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Database of Abstracts of Reviews of Effects (DARE): Quality-assessed Reviews [Internet]. York (UK): Centre for Reviews and Dissemination (UK); 1995-.

Database of Abstracts of Reviews of Effects (DARE): Quality-assessed Reviews [Internet].

Thyroid cancer and renal transplantation: a meta-analysis

D Karamchandani, R Arias-Amaya, N Donaldson, J Gilbert, and KM Schulte.

Review published: 2010.

Link to full article: [Journal publisher]

CRD summary

The review concluded that the standardised incidence rate of thyroid cancer was elevated in renal transplant recipients. The review had some methodological problems, but the authors’ conclusions were based on the evidence and appear appropriate. The pooled standardised incidence rates should be interpreted as estimates, rather than absolutes, due to the unknown quality of the included studies.

Authors' objectives

To evaluate the rate of thyroid cancer following renal transplantation.

Searching

PubMed was searched to January 2009 for published English-language articles. Search terms were reported. Reference lists of relevant articles were searched.

Study selection

Cohort studies of organ transplant recipients that reported the incidence and standardised incidence rate of thyroid cancer were eligible for inclusion. Studies had to match the transplant population to the standardised population to enable calculation the standardised incidence rate. Bone marrow transplantation studies and studies that did not confirm notification of cancer diagnosis at cancer registries were excluded.

The included retrospective cohort studies considered patients predominantly following renal transplantation, as well as multi-organ transplantation. The mean age of included patients, where reported, varied from 40 years to 53 years.

The authors stated that one reviewer identified the relevant publication and all authors reviewed the included studies.

Assessment of study quality

The authors did not state that they assessed validity.

Data extraction

Data on the standardised incidence rate was used to calculate relative risks (RRs) and 95% confidence intervals (CIs). Study authors were contacted for missing data.

The authors did not state how many reviewers undertook data extraction; they stated that two reviewers were involved in the statistical analysis.

Methods of synthesis

Pooled relative risks, together with 95% CIs, were calculated using a random-effects meta-analysis. Statistical heterogeneity was assessed using the Breslow-Day test. Publication bias was assessed using funnel plot analysis and Begg’s test. Sensitivity analysis was undertaken to determine the effects of individual studies on pooled results.

Results of the review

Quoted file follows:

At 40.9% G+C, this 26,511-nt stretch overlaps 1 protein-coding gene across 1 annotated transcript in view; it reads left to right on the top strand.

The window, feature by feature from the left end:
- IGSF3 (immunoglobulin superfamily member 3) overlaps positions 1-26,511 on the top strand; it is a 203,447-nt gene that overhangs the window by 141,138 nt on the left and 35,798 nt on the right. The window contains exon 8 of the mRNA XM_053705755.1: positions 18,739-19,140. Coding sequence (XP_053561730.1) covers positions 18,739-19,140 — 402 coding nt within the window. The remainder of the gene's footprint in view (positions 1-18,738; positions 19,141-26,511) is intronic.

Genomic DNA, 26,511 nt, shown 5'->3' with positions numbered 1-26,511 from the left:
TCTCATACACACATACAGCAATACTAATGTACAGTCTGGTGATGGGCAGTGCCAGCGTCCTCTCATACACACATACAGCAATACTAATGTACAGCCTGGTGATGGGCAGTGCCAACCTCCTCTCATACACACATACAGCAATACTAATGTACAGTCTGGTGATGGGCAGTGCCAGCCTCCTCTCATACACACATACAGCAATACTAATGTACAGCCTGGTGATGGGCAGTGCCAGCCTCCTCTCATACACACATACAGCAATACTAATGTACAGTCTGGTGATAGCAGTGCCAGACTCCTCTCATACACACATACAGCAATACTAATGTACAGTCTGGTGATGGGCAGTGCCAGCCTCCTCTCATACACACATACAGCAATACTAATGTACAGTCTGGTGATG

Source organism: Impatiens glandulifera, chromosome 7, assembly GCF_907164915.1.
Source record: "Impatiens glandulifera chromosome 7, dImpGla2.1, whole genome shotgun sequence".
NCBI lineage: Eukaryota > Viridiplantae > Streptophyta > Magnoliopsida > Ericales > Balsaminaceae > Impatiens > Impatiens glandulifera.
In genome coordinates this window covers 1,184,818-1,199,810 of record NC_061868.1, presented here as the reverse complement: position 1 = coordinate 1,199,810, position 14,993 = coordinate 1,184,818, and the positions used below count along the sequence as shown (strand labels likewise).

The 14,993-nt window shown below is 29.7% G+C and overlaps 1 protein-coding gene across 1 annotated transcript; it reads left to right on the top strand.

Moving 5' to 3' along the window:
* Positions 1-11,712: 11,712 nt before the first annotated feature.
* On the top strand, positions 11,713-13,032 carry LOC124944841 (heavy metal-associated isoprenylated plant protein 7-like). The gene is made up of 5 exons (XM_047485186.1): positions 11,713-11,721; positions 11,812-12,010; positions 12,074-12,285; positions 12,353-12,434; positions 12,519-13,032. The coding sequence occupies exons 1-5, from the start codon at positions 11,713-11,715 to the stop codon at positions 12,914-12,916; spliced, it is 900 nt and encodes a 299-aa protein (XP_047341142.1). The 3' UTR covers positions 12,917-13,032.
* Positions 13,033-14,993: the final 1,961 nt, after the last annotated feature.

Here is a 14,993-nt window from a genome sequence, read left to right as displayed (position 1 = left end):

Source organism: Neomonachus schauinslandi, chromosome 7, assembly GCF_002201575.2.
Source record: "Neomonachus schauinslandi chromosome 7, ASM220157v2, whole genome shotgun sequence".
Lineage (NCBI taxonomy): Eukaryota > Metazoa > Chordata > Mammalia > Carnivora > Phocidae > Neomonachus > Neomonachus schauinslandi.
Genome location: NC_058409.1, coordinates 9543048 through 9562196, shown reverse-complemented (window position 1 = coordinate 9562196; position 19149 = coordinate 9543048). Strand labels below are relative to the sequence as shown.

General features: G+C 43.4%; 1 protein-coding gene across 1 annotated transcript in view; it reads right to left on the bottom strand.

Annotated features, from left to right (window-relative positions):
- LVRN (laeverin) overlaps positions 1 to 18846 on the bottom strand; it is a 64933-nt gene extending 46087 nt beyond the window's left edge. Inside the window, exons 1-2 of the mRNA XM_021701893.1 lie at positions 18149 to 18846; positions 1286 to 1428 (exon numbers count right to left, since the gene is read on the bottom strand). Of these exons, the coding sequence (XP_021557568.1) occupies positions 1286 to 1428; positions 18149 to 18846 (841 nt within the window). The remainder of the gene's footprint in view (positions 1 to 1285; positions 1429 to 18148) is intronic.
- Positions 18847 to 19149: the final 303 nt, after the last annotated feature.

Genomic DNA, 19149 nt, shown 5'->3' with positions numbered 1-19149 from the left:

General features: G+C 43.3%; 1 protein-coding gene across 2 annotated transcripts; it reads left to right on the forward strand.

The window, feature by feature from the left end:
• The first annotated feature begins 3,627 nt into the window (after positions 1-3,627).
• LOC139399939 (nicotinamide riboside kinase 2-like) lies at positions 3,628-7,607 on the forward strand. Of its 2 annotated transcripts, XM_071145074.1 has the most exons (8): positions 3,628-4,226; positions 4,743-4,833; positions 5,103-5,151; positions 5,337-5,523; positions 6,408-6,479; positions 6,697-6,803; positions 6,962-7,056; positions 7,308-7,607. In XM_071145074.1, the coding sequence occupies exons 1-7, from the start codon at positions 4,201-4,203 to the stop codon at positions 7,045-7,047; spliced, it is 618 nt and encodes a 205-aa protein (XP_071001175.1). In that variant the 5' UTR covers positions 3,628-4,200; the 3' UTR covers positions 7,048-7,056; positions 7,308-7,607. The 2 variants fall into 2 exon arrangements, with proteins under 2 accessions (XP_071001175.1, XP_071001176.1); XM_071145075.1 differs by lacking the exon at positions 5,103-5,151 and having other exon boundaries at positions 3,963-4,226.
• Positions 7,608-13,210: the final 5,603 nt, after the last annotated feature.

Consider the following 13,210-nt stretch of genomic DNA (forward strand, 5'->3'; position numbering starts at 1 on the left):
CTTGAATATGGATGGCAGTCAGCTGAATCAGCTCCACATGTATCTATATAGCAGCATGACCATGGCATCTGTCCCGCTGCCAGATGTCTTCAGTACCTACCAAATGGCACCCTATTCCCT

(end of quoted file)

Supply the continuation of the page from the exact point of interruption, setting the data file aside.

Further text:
Nine retrospective cohorts were included in the review (n=51,339). Follow-up varied from 6.8 to 10.2 years.

The relative risk of increased standardised incidence rate for thyroid cancer following renal transplantation was 6.94 (95% CI 5.55 to 8.69; nine studies). There was no evidence of statistical heterogeneity. Sensitivity analysis indicated that the omission of any single study led to relative risks of between 6.13 (95% CI 4.92 to 7.64) and 8.01 (95% CI 6.83 to 9.40). Begg’s test revealed no evidence of publication bias.

Authors' conclusions

The standardised incidence rate of thyroid cancer was elevated in renal transplant recipients.

CRD commentary

Inclusion criteria for the review were broadly defined. One relevant database was searched. Publication bias was assessed and was not detected. There was potential for language bias as only English-language articles were included. Two authors appeared to be involved in selecting studies and performing statistical analysis, which minimised the risk of error and bias in the analysis. Study quality assessment was not reported, which made determining study quality difficult; however, all studies were retrospective cohorts, which can be prone to high levels of bias. Studies were combined using meta-analysis and heterogeneity was assessed, which was appropriate.

There were some methodological problems with the review, but the authors’ conclusions were based on the evidence and appear appropriate. Given the unknown quality of the included studies, the pooled standardised incidence rates should be interpreted as estimates, rather than absolutes.

Implications of the review for practice and research

Practice: The authors stated that this review supported use of thyroid ultrasound pre- and post-transplant to ensure timely detection of curable disease.

Research: The authors stated that it would be interesting to determine whether the risk of cancer (specifically thyroid) was elevated in other immunodeficient populations.

Funding

No funding.

Bibliographic details

Karamchandani D, Arias-Amaya R, Donaldson N, Gilbert J, Schulte KM. Thyroid cancer and renal transplantation: a meta-analysis. Endocrine-Related Cancer 2010; 17(1): 159-167. [PubMed: 19942714]

Indexing Status

Subject indexing assigned by NLM

MeSH

Adult; Carcinoma, Papillary, Follicular /epidemiology /etiology; Follow-Up Studies; Humans; Incidence; Kidney Transplantation /adverse effects /physiology /statistics & numerical data; Middle Aged; Risk Factors; Thyroid Neoplasms /epidemiology /etiology

AccessionNumber

12010002449

Database entry date

19/01/2011

Record Status

This is a critical abstract of a systematic review that meets the criteria for inclusion on DARE. Each critical abstract contains a brief summary of the review methods, results and conclusions followed by a detailed critical assessment on the reliability of the review and the conclusions drawn.

CRD has determined that this article meets the DARE scientific quality criteria for a systematic review.

Copyright © 2014 University of York.

PMID: 19942714